* Deadlock in Italian politics spurs flight-to-quality
* Cyprus crisis shatters confidence in Slovenia
* No reaction to North Korea sabre-rattling
* Yen shows limited reaction to weak Japan output data
* Focus on BOJ meeting, some see risks of disappointment
By Hideyuki Sano
TOKYO, March 29 The euro hovered near four-month
lows against the dollar on Friday, beset by political deadlock
in Italy and worries huge losses Cypriot depositors have been
forced to stomach as part of a bailout could unnerve investors
in other euro zone debt.
The market has so far shown a limited response to escalating
geopolitical tension after North Korea said it had put rocket
units on standby to attack U.S. military bases in South Korea
and the Pacific.
The euro stood at $1.2813, little changed from late
U.S. levels, though trade was thin, with many markets closed for
The euro was poised to end the first quarter recording a
roughly 2.9 percent loss against the dollar, its first quarterly
decline since the second quarter of 2012.
"The euro appears to be stabilising just for now, but
European bond markets are clearly showing a rather different
picture," said Daisuke Uno, chief strategist at Sumitomo Mitsui
In a sign nervous investors are shifting funds back to
safe-haven German bonds, the 10-year German Bund
yield fell to an eight-month low on Thursday.
There is no sign of a break-through in Italian political
stalemate, with centre-left leader Pier Luigi Bersani failing in
his attempt to find a way out of the deadlock, prompting
President Giorgio Napolitano to seek another solution.
In Cyprus, banks reopened for the first time in almost two
weeks without causing a massive run on deposits, though the
country conceded tight capital controls would remain in force
longer than expected, likely for about a month.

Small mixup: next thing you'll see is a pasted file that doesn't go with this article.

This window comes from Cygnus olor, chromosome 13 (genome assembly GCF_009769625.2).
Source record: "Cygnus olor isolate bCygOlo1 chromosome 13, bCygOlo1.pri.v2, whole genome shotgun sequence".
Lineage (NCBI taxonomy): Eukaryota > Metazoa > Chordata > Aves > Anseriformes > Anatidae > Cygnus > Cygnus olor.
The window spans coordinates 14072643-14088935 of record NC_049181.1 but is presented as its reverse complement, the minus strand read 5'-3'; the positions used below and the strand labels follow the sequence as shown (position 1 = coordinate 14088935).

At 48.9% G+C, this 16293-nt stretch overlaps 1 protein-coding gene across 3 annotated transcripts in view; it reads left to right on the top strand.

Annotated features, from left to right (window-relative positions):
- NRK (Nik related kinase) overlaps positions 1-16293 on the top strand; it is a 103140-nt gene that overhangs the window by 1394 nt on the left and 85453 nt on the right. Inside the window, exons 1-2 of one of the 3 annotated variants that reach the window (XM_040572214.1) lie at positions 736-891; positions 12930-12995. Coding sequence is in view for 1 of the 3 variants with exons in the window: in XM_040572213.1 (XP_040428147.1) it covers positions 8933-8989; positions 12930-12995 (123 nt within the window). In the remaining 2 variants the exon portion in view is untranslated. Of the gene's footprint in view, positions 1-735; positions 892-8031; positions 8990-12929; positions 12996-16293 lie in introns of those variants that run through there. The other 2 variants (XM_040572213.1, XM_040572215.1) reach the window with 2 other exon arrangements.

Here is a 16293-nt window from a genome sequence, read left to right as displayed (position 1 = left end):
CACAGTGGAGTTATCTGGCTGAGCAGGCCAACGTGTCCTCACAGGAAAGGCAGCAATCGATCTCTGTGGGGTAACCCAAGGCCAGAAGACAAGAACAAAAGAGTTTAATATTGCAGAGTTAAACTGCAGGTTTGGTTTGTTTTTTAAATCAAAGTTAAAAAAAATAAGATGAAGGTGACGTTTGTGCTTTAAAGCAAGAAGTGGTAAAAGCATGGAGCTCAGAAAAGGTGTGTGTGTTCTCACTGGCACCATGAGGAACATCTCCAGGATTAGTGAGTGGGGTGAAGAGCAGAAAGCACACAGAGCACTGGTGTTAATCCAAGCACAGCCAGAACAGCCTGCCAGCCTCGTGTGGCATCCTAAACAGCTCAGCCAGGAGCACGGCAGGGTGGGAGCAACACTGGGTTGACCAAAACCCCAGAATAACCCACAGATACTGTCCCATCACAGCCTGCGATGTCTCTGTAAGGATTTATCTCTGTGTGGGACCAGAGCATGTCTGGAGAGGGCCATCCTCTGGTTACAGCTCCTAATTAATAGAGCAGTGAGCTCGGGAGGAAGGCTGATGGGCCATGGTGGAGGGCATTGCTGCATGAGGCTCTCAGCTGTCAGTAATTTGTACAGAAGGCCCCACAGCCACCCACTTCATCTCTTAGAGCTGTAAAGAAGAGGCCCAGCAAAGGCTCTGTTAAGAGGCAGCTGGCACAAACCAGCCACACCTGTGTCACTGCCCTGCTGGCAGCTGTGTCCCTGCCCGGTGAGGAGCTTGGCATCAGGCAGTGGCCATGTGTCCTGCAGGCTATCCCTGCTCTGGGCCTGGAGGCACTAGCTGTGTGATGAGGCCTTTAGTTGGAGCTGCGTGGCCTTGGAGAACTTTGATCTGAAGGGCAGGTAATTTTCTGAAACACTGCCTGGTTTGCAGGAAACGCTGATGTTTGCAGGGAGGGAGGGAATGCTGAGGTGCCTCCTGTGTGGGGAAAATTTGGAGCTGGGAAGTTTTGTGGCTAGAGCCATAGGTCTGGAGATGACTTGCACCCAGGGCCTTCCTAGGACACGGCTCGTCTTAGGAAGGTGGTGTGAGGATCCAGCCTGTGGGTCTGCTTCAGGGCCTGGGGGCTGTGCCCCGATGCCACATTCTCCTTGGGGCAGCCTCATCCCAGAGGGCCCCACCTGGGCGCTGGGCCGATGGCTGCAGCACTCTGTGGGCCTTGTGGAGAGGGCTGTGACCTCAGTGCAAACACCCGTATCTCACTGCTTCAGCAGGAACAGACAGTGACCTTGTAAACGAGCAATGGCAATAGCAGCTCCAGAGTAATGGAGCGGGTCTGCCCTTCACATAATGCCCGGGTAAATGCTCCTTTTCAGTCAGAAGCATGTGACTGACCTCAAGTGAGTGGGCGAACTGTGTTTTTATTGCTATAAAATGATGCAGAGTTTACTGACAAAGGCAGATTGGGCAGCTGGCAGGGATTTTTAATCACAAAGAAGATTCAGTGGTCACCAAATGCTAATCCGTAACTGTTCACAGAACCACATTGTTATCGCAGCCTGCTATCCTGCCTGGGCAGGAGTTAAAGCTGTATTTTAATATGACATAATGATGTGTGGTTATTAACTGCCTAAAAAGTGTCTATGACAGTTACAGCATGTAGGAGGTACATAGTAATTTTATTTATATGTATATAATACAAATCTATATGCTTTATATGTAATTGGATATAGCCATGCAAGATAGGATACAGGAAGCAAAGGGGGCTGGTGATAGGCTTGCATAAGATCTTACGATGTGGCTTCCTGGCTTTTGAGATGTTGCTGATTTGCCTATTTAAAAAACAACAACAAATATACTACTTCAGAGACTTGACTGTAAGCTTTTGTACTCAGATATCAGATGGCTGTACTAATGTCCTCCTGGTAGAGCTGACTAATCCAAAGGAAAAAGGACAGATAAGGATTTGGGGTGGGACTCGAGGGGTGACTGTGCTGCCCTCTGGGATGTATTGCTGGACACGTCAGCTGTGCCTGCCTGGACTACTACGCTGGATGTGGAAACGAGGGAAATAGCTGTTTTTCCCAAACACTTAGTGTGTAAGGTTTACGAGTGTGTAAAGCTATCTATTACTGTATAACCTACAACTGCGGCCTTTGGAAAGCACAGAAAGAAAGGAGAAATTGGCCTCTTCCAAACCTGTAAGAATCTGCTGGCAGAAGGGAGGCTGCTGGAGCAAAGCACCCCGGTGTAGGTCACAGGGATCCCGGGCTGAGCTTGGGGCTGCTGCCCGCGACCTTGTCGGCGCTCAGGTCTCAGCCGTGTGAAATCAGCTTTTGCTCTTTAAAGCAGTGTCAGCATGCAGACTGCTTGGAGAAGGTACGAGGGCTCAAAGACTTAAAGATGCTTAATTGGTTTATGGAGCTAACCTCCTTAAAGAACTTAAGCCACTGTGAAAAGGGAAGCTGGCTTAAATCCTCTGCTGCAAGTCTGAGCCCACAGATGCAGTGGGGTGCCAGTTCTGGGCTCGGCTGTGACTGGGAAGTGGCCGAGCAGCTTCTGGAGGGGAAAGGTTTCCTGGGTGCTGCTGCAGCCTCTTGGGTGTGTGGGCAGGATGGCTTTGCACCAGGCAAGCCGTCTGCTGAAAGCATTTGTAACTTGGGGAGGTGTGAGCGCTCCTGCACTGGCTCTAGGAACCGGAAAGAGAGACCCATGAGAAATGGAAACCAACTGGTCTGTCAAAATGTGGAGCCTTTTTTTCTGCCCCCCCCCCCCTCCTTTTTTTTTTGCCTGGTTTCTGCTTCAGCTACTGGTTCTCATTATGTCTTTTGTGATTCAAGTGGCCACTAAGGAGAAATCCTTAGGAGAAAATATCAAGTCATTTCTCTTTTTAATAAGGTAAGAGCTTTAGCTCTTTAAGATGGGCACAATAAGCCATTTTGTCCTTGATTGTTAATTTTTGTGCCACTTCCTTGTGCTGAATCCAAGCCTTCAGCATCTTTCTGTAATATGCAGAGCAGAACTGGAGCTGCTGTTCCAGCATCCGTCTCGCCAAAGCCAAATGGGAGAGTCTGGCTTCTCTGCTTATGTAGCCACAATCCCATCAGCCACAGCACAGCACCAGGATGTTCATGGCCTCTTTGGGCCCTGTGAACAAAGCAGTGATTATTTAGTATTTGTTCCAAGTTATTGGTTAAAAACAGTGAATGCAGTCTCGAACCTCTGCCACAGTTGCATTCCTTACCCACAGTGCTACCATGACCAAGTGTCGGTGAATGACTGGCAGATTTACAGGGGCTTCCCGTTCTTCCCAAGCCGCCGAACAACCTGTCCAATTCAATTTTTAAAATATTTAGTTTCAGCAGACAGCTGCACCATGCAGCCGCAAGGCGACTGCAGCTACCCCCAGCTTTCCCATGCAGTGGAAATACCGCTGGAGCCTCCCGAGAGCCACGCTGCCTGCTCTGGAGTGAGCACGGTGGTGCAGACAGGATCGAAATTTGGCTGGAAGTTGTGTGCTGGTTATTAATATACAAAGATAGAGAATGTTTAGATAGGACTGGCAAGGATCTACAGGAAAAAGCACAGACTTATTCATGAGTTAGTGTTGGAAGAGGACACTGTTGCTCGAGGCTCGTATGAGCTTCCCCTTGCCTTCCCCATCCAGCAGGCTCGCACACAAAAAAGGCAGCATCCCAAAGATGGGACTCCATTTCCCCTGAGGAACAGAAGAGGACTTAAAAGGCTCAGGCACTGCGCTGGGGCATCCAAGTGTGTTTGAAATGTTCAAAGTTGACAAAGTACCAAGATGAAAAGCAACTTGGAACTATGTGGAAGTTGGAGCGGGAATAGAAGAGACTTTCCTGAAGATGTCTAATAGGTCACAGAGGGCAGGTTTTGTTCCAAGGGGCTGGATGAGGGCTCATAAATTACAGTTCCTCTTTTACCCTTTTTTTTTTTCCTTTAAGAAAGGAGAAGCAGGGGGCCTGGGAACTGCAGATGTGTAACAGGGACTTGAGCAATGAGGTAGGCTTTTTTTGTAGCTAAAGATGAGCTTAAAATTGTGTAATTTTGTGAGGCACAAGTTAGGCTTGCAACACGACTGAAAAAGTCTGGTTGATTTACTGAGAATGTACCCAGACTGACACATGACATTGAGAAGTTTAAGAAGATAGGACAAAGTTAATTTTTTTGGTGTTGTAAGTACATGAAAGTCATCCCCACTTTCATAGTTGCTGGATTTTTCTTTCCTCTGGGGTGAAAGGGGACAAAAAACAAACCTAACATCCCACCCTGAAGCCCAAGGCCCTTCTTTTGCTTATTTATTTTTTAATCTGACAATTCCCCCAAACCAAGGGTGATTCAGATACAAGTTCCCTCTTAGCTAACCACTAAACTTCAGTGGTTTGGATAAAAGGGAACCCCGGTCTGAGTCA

The draconian rescue package for Cyprus is hurting investor
confidence in Slovenia in particular.
Slovenian government bond debt yield jumped over 100 basis
points on worries the central European country will
need support because of its banking sector's bad loans.
"We are more likely than not to see more negative headlines
from Europe. The euro will stay under pressure," said Sumitomo
The common currency has major support around $1.2680, a 61.8
percent retracement of its July-Feb rally, though a break there
is likely to open the way for a test of last year's low near
The euro's weakness helped the dollar stay near an
eight-month high against a basket of currencies. The dollar
index stood at 82.998, near Wednesday's peak of 83.302.
Against the yen, the dollar traded at 94.23 yen
little changed from late U.S. levels but it looks set to mark
gains for two quarters in a row, for the first time since 2009.
The U.S. currency has strong support at 93.78, the kijun
line from the daily Ichimoku chart. The currency has not closed
below this line since mid-November, when investors started to
bet Japan would pursue aggressive monetary easing.
With so much focus on the Bank of Japan's policy meeting on
April 3-4, the first one under new Governor Haruhiko Kuroda, the
yen showed muted response to a barrage of Japanese data,
including disappointing industrial output.
Market players expect Kuroda, seen as more dovish than
former governor Masaaki Shirakawa, to scale up its bond buying
and extend maturities of bonds it purchases.
But some analysts say there is risk of disappointment.
"I expect the yen to gain after the BOJ meeting next week.
So much has been said about aggressive easing already and I
can't expect anything new," said Sumitomo Bank's Uno.